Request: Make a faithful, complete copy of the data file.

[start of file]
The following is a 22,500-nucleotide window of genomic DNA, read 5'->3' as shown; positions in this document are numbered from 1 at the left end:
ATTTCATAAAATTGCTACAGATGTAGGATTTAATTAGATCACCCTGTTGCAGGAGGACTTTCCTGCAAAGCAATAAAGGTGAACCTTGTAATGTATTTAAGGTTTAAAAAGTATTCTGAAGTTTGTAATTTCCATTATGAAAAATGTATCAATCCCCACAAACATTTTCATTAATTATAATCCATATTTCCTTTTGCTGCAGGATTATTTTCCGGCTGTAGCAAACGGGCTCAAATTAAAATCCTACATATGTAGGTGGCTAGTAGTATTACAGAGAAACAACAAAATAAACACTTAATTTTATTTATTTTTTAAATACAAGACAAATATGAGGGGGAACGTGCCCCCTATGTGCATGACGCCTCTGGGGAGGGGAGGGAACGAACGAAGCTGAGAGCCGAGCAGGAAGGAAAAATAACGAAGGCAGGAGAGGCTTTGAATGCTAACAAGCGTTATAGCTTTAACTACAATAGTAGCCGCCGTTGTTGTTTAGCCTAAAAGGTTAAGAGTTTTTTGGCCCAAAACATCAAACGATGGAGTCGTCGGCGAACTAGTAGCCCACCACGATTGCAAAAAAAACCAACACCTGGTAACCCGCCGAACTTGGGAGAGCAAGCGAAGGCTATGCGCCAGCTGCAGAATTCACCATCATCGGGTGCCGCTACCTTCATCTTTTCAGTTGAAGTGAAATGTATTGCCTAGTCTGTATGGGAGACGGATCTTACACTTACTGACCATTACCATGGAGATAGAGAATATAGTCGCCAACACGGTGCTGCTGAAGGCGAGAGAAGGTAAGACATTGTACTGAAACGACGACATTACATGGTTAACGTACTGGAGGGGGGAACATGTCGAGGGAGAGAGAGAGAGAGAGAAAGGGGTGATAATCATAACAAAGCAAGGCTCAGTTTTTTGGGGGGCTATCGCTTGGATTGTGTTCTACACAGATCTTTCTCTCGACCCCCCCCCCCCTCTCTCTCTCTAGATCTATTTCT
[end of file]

The following is a 22,500-nucleotide window of genomic DNA, read 5'->3' as shown; positions in this document are numbered from 1 at the left end:
ATTTCATAAAATTGCTACAGATGTAGGATTTAATTAGATCACCCTGTTGCAGGAGGACTTTCCTGCAAAGCAATAAAGGTGAACCTTGTAATGTATTTAAGGTTTAAAAAGTATTCTGAAGTTTGTAATTTCCATTATGAAAAATGTATCAATCCCCACAAACATTTTCATTAATTATAATCCATATTTCCTTTTGCTGCAGGATTATTTTCCGGCTGTAGCAAACGGGCTCAAATTAAAATCCTACATATGTAGGTGGCTAGTAGTATTACAGAGAAACAACAAAATAAACACTTAATTTTATTTATTTTTTAAATACAAGACAAATATGAGGGGGAACGTGCCCCCTATGTGCATGACGCCTCTGGGGAGGGGAGGGAACGAACGAAGCTGAGAGCCGAGCAGGAAGGAAAAATAACGAAGGCAGGAGAGGCTTTGAATGCTAACAAGCGTTATAGCTTTAACTACAATAGTAGCCGCCGTTGTTGTTTAGCCTAAAAGGTTAAGAGTTTTTTGGCCCAAAACATCAAACGATGGAGTCGTCGGCGAACTAGTAGCCCACCACGATTGCAAAAAAAACCAACACCTGGTAACCCGCCGAACTTGGGAGAGCAAGCGAAGGCTATGCGCCAGCTGCAGAATTCACCATCATCGGGTGCCGCTACCTTCATCTTTTCAGTTGAAGTGAAATGTATTGCCTAGTCTGTATGGGAGACGGATCTTACACTTACTGACCATTACCATGGAGATAGAGAATATAGTCGCCAACACGGTGCTGCTGAAGGCGAGAGAAGGTAAGACATTGTACTGAAACGACGACATTACATGGTTAACGTACTGGAGGGGGGAACATGTCGAGGGAGAGAGAGAGAGAGAGAAAGGGGTGATAATCATAACAAAGCAAGGCTCAGTTTTTTGGGGGGCTATCGCTTGGATTGTGTTCTACACAGATCTTTCTCTCGACCCCCCCCCCCCTCTCTCTCTCTAGATCTATTTCT